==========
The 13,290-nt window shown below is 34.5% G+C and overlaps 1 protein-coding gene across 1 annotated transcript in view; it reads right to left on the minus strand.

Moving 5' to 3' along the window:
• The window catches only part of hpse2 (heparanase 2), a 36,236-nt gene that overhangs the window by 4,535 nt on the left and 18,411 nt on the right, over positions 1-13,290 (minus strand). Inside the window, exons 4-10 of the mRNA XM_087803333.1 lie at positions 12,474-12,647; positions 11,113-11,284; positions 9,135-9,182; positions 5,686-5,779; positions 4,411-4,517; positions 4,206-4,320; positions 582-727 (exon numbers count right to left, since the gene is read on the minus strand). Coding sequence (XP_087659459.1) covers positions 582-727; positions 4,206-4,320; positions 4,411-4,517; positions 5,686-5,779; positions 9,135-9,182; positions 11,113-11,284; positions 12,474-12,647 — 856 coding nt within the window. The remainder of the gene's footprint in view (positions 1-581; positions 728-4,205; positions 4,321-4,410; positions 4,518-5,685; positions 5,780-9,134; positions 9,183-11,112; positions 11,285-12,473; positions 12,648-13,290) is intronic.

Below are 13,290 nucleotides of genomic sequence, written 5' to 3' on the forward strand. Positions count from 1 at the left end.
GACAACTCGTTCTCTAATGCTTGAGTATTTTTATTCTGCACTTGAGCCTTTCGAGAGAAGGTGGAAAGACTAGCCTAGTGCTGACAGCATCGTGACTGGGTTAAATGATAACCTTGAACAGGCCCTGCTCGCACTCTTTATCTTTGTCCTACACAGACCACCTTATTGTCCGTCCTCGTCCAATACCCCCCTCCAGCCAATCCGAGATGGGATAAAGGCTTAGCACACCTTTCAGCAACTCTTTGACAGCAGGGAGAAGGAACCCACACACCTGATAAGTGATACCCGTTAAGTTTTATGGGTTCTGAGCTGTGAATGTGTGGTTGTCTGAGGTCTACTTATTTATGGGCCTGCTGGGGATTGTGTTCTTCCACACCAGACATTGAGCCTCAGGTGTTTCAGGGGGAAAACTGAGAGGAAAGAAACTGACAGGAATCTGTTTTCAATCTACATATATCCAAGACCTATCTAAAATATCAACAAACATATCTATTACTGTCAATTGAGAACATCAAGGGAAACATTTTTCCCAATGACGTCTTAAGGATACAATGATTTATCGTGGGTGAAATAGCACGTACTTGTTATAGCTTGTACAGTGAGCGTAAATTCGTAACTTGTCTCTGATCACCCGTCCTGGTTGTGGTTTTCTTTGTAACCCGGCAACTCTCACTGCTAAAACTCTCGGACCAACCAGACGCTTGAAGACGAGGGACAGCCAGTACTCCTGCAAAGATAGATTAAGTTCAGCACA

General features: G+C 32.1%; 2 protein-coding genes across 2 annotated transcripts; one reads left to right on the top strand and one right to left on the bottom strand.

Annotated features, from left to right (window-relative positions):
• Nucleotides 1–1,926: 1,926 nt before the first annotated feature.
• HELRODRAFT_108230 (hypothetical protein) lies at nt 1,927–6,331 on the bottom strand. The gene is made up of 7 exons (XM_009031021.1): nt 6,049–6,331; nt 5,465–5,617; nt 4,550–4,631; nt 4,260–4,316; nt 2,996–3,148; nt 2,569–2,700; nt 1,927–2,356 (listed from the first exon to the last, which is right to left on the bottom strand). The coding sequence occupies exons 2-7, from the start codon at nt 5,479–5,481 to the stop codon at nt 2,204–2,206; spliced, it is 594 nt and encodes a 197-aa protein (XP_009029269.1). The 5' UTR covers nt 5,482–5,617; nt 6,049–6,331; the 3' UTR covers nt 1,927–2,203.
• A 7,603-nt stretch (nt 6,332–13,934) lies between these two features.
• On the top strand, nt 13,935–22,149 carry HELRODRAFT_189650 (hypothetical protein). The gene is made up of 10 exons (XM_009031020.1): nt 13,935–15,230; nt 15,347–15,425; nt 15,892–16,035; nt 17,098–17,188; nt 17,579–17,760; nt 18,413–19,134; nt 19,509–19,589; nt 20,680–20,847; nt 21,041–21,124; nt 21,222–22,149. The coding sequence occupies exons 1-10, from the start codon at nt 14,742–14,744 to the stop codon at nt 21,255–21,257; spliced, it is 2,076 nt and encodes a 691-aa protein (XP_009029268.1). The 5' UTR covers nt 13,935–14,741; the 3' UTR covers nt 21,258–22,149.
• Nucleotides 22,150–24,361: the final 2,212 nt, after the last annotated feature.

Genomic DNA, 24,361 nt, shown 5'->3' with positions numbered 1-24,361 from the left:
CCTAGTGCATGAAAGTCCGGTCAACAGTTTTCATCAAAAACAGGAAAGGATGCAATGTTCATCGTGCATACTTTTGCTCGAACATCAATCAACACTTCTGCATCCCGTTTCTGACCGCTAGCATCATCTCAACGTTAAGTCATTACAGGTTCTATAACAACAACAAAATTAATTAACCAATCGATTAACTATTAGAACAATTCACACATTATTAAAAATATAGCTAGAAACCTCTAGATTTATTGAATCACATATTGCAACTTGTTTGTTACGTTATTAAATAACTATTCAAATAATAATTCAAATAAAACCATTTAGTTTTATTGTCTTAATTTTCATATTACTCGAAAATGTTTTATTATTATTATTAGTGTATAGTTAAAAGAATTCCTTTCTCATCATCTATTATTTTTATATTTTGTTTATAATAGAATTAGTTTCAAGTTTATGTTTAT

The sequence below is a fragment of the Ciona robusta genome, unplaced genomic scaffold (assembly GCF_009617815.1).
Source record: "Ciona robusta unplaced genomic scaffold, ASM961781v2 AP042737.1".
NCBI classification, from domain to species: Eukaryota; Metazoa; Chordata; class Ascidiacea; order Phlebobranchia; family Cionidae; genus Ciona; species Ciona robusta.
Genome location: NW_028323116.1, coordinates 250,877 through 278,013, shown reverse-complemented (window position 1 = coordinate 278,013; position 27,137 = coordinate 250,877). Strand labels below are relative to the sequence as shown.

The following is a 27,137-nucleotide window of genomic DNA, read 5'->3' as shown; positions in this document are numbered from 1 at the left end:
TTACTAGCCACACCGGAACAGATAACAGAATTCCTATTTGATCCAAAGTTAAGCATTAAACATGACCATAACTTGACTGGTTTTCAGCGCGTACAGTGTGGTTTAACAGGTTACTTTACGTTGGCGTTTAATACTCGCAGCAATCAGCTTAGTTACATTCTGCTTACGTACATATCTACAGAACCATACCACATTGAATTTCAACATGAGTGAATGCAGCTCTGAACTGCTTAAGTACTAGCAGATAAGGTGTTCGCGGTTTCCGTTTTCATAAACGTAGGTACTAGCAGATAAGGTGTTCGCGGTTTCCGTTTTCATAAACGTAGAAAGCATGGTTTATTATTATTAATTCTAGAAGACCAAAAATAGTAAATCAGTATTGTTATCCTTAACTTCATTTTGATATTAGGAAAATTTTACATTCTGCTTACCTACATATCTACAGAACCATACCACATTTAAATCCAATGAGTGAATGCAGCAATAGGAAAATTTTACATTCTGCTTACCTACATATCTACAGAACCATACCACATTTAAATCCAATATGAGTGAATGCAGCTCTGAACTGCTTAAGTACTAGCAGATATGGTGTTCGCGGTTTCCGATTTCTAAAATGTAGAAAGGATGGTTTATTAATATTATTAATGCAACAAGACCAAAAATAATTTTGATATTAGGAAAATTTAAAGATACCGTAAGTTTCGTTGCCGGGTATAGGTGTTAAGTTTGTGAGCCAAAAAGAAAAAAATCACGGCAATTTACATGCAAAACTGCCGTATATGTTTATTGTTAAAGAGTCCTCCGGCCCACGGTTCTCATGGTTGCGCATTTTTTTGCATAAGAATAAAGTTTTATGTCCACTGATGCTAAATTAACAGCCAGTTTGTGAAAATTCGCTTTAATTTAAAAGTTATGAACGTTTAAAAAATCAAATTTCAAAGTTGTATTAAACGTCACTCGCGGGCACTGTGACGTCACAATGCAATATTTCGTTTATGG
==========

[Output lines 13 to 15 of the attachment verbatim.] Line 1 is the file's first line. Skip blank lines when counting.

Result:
Genomic DNA, 24,361 nt, shown 5'->3' with positions numbered 1-24,361 from the left:
CCTAGTGCATGAAAGTCCGGTCAACAGTTTTCATCAAAAACAGGAAAGGATGCAATGTTCATCGTGCATACTTTTGCTCGAACATCAATCAACACTTCTGCATCCCGTTTCTGACCGCTAGCATCATCTCAACGTTAAGTCATTACAGGTTCTATAACAACAACAAAATTAATTAACCAATCGATTAACTATTAGAACAATTCACACATTATTAAAAATATAGCTAGAAACCTCTAGATTTATTGAATCACATATTGCAACTTGTTTGTTACGTTATTAAATAACTATTCAAATAATAATTCAAATAAAACCATTTAGTTTTATTGTCTTAATTTTCATATTACTCGAAAATGTTTTATTATTATTATTAGTGTATAGTTAAAAGAATTCCTTTCTCATCATCTATTATTTTTATATTTTGTTTATAATAGAATTAGTTTCAAGTTTATGTTTAT

The sequence below is a fragment of the Ciona robusta genome, unplaced genomic scaffold (assembly GCF_009617815.1).